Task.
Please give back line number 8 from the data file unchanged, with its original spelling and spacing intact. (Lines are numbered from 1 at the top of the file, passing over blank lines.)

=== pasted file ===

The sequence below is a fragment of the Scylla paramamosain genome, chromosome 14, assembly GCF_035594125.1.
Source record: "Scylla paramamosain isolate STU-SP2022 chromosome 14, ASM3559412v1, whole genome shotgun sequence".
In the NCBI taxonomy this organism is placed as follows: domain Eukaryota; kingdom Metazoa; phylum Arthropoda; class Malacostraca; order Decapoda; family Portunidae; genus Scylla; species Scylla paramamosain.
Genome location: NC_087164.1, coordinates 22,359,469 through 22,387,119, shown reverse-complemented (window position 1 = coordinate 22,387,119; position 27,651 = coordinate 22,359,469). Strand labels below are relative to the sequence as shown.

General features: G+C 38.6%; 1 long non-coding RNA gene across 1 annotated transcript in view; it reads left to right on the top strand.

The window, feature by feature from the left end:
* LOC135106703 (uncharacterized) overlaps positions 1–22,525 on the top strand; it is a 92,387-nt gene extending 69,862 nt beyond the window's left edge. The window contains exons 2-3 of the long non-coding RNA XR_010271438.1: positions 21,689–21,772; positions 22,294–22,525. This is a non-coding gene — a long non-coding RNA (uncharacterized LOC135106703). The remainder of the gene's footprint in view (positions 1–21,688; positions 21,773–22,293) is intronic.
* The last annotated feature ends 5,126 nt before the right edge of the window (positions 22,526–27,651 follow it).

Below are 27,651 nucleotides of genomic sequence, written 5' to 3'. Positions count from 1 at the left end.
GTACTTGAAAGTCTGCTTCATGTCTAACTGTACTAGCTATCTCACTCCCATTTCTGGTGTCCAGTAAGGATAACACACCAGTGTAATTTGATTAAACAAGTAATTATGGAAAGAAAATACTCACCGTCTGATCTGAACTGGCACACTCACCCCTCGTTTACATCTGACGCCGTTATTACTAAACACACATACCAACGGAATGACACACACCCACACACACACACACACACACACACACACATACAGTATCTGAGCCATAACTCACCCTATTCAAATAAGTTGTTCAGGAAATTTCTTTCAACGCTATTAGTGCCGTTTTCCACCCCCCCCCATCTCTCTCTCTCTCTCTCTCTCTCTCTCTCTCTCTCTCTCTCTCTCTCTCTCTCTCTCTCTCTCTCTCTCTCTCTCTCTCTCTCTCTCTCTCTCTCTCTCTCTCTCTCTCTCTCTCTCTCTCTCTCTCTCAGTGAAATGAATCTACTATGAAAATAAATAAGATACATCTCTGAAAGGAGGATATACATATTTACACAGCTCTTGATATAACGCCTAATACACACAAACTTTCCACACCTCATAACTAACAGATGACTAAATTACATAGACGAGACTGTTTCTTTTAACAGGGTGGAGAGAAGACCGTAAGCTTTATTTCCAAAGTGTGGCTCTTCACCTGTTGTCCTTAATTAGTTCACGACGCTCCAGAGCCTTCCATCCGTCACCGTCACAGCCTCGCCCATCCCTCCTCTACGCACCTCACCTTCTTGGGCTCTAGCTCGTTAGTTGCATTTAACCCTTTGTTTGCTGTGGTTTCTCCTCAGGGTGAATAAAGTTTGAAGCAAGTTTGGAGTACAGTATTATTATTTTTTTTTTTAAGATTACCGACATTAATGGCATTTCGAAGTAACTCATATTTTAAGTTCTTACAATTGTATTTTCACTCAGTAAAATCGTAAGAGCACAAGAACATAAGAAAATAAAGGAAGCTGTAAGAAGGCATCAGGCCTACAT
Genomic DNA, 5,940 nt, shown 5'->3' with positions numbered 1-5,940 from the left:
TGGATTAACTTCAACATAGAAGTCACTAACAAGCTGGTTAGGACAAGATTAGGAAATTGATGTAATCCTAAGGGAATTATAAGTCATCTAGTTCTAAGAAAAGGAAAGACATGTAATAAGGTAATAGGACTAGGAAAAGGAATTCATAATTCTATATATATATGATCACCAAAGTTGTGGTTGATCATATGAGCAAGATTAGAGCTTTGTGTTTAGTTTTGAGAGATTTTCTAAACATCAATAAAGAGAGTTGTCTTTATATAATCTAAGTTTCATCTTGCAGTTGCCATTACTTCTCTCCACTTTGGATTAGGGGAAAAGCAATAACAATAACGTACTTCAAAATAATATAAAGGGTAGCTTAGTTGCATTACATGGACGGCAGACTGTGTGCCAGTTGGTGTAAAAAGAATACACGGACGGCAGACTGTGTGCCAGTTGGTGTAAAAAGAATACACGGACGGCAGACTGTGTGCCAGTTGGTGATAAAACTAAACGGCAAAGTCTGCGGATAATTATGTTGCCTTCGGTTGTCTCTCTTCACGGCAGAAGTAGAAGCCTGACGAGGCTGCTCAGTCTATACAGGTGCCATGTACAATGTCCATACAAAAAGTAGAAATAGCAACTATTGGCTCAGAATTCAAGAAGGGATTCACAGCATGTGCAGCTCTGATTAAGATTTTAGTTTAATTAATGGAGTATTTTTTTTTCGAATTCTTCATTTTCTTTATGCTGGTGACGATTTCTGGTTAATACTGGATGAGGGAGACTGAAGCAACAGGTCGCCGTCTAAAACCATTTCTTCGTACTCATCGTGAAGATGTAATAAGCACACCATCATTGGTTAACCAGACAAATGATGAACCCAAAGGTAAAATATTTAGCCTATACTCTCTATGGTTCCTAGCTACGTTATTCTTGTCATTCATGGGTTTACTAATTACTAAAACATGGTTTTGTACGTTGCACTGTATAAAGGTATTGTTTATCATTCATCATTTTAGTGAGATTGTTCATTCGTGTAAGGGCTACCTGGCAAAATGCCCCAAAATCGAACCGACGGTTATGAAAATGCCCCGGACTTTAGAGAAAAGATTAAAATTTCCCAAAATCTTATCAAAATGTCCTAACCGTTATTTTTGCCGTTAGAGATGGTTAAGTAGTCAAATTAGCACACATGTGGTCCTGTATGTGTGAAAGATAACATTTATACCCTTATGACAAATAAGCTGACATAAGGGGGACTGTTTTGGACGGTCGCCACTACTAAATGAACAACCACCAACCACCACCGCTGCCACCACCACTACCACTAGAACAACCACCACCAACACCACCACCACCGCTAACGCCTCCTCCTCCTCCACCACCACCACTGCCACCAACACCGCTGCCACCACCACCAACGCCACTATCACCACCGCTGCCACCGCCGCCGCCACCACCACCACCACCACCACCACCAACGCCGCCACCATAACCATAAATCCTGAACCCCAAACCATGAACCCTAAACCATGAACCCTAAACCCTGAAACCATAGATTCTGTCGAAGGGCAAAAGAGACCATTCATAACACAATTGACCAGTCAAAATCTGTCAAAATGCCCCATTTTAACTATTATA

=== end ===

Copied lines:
* The last annotated feature ends 5,126 nt before the right edge of the window (positions 22,526–27,651 follow it).